I’ve always felt like I was a positive person. Maintaining an attitude of gratitude wasn’t over the top difficult. But when our son was diagnosed with cancer I found myself searching for ways to be grateful.
I sat in the hospital waiting room while he was having a growth removed from his neck. It had been there for several years and when he finally had it checked out life became a bit of a whirlwind. Doctor visits, biopsies, surgeries, pathology reports, and patience became our new normal.
As I wrestled with the topic of gratitude, I was drawn back to what our son said before his first surgery:
“I have two ways of thinking. I can either focus my thoughts on my faith and trust everything will work out okay, or I can focus on the fact that I’m getting cut open tomorrow.”
His attitude was jovial and optimistic that next morning, and as a family, we reflected his optimism. We were united together in our faith and prayers. The looming questions of “what if” were something we chose to push to the back of our minds. But after the surgery and pathology reports were back we had yet another choice to make.
At first, I didn’t believe him when he said, “I have cancer mom.” Was this some kind of ugly joke? This happens to other people, not to us. But no one is safe from the big “C” word. It sneaks up and shocks your system like the scariest of horror movies. It doesn’t seem real – and yet it is. I do not mean to sensationalize the pain our family felt, but merely want to share some of the thoughts and lessons I learned from this experience.
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My dad was the first person I called. The words were stuck in my throat and finally squeaked out. “He has cancer dad.” His reassurance quickly calmed my worries and fueled my faith. I’m grateful for parents who taught me faith was to see beyond the “right now.”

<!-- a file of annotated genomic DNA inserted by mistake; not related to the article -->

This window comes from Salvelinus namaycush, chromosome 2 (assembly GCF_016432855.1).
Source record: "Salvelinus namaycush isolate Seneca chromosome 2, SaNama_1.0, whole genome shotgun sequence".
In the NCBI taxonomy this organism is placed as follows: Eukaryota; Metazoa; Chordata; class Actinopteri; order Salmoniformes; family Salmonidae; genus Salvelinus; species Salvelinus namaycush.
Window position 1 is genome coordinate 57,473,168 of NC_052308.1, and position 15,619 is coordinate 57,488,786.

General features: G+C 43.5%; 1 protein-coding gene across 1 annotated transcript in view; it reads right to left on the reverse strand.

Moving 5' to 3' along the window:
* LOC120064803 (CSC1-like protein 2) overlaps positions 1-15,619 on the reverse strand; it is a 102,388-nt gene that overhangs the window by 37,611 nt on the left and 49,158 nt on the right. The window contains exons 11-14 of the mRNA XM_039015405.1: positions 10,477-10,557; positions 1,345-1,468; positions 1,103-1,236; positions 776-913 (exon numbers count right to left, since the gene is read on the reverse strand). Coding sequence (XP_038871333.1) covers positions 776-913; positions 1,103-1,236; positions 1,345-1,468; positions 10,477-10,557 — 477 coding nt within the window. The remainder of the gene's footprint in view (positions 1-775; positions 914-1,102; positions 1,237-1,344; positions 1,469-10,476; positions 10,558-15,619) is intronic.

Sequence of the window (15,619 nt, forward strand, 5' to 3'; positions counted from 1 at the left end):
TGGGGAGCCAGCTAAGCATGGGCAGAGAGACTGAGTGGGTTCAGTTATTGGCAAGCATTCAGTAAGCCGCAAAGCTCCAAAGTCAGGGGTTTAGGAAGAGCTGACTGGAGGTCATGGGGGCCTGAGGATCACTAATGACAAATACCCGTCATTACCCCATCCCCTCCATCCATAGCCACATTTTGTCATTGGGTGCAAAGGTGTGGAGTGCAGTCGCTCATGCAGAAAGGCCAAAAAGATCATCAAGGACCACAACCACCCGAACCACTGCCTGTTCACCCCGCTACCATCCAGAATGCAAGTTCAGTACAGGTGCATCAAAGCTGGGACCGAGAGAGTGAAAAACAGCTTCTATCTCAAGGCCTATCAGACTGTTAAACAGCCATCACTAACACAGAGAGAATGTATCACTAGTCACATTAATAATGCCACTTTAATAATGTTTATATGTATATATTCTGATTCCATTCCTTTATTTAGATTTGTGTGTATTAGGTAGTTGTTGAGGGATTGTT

I couldn’t help but feel the similarities between calling my dad and praying to my Heavenly Father. I’m grateful for a relationship with my earthly father that has laid a foundation for one with my Heavenly Father. He cares about our pain and is waiting anxiously for us to reach out and ask for the comfort and peace He is readily waiting to offer.
I’m grateful for the peace I felt after the initial shock had passed. I had been studying my scriptures earlier in the day before the pathology report came back. The words “Then had thy peace been as a river, and thy righteousness as the waves of the sea”  had affected me that morning and came rushing to me again in my time of need.
The peace God offers is not always a perfect and pristine picture. His peace is calming but ever-moving as it carries us like a river to where we need to go. Our righteous choices give us strength like the waves of the sea. As we face the blowing winds the future is sure to hold, I feel peace deep within my soul. And for that I am grateful.
It would be easy to share a “How to” list for cultivating gratitude, but there is no getting around the action involved with developing the habit. It takes consistent effort and just like a muscle that doesn’t get used – it will atrophy. Gratitude is a choice. One that we have to consciously make with every negative thought or difficult situation. Concentrating on what you have rather than what you don’t creates a “half glass full” type of outlook. With each sincere expression of gratitude, we send positive energy to our brain increasing our ability to cope and survive the harder things in life.
I felt hope not despair as we unite around our son as he battled this disease. I’m reminded of the scripture that says: “Lift up thy head and rejoice; for thou hast great cause to rejoice.”  We have so much to rejoice and be thankful for. Growth is never easy, and we wouldn’t appreciate it if it was. I’m grateful for opportunities to grow.